By Colin MacGillivray

A DOREEN man has voiced his disappointment at the removal of more than 100 trees in the Laurimar estate, claiming the City of Whittlesea went overboard with its program.

Geebung Place resident Paul Adams opposed a council plan to remove about 140 trees from Woodstock Drive, Sparrowhawk Road, Harlin Street, Geebung Place and Sheoak Street when residents were notified in December.

The trees were slated for removal over fears they could undermine building foundations and cause property damage.

After consultation with residents, council decided to keep the existing trees on Harlin Street and the northern end of Geebung Place in January.

The streetscape after the trees were removed.

Mr Adams said council had recently completed its tree removal program and had begun planting replacement species, but said more trees were removed than initially shown on the council’s plan.

He said several trees in a small reserve at the corner of Geebung Place and Woodstock Drive had been cut down, even though council plans showed them being retained.

“There were five trees at the southern end of the reserve and the council plan showed them retaining four, with one to be removed,” he said.

“They removed all but one tree … so now we are left with one gum tree on what I call ‘Lone Gum Reserve’.”

Mr Adams said the removal of so many trees had caused a loss of habitat for native wildlife, and questioned the choice of species to replace the lost gum trees – primarily silver myall and wilga.

“The trees there were no threat to anything – they weren’t near any property, but now that they’ve been taken out the wildlife has missed out,” he said.

“The replacement trees won’t grow to a height of more than about three metres, so they’re not going to provide the same canopy coverage.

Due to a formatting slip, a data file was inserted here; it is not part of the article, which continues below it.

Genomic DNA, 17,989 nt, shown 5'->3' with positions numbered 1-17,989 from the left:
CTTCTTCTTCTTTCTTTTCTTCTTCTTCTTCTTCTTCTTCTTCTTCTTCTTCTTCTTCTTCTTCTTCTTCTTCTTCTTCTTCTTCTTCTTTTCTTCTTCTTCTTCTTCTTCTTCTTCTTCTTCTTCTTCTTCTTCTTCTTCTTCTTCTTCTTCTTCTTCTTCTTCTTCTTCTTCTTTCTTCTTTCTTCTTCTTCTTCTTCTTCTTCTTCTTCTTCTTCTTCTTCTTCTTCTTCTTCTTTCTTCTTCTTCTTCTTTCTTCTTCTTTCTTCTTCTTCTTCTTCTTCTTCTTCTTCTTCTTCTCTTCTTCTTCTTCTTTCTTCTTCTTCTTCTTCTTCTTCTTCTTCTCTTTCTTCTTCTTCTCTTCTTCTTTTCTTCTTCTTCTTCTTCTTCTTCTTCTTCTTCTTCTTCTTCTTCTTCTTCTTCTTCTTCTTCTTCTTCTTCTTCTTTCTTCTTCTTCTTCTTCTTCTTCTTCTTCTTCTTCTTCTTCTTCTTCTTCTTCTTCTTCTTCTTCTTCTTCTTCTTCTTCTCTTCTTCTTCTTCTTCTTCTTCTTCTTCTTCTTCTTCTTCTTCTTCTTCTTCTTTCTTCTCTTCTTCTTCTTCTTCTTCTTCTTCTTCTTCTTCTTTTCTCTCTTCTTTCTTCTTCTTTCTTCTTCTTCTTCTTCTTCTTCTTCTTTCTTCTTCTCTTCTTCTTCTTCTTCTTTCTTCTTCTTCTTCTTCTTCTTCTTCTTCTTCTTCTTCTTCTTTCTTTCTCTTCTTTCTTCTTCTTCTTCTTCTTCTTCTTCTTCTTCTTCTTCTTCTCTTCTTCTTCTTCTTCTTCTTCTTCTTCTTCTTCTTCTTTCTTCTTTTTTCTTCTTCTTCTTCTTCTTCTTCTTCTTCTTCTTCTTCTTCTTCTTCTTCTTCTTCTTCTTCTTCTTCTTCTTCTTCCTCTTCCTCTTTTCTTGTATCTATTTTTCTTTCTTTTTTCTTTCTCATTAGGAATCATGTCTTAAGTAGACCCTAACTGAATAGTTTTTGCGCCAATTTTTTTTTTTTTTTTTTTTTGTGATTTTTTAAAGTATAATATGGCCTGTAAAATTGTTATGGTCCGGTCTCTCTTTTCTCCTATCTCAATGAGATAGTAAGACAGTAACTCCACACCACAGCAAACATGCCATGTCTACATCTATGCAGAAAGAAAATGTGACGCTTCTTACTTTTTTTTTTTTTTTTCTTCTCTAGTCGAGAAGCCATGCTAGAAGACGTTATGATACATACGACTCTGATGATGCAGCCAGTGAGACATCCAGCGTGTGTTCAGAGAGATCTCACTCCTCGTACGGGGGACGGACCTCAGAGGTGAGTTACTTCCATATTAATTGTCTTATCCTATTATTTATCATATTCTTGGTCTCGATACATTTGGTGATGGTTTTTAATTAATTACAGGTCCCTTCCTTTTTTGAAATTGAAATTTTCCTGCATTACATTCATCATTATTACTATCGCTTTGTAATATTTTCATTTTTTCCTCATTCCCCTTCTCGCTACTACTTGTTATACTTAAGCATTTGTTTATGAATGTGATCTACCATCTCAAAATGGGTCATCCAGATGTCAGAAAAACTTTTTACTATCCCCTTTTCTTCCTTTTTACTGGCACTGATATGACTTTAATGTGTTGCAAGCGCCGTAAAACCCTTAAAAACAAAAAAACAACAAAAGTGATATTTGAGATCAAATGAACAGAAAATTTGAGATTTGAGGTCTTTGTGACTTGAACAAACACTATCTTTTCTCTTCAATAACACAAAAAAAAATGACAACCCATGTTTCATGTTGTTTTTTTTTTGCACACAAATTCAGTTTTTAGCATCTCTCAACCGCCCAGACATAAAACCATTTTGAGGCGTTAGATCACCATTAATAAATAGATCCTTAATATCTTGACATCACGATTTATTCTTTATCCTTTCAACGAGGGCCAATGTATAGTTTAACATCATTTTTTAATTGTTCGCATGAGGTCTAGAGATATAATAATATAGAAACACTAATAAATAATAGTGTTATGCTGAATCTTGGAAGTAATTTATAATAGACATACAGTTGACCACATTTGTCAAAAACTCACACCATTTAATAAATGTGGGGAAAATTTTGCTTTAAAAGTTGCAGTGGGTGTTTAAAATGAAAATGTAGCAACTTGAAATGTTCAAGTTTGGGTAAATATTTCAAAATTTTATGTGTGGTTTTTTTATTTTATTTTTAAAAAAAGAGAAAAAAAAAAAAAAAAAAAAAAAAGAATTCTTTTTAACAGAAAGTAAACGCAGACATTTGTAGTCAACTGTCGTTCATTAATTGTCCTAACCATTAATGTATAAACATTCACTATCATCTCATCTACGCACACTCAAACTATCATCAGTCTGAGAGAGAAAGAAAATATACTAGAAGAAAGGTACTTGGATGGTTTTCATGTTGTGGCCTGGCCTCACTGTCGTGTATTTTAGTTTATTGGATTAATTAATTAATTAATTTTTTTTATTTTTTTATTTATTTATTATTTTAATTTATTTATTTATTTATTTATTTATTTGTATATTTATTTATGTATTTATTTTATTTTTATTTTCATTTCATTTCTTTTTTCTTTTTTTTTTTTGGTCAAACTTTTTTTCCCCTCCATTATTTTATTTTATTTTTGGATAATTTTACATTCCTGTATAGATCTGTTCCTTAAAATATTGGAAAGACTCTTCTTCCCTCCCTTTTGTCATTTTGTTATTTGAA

“They are deciduous trees, so they’re going to be pretty bare for large parts of the year and don’t provide any habitat for wildlife.”

Council chair administrator Lydia Wilson said officers had worked closely with residents to ensure they were satisfied with the tree replacement and retention program, conducting extensive engagement in December and meeting with residents.

She said 131 new trees would be planted in place of the 103 trees that were removed.

“Affected residents were provided options for replacement street tree species via a survey and the results of the survey were provided back to residents and formed part of the planting schedule,” she said.

“Some residents requested additional trees and these requests have been accommodated where practical. Council also engaged a zoologist to provide support and direction relating to birdlife and other fauna impacts.

“Although three trees within the triangular park at the intersection Geebung and Woodstock Drive were initially identified as remaining, further inspection by the arborist found that two of the trees had limb failures and were therefore removed.”

Mr Adams said the removal of the trees had fundamentally changed the character of the neighbourhood.

“It looks pretty desolate down there now,” he said.

“I think it was all about having a risk-management strategy. Council has had a couple of cases against them and they’re just showing the white flag, and it’s at the expense of the biodiversity that they claim to support.”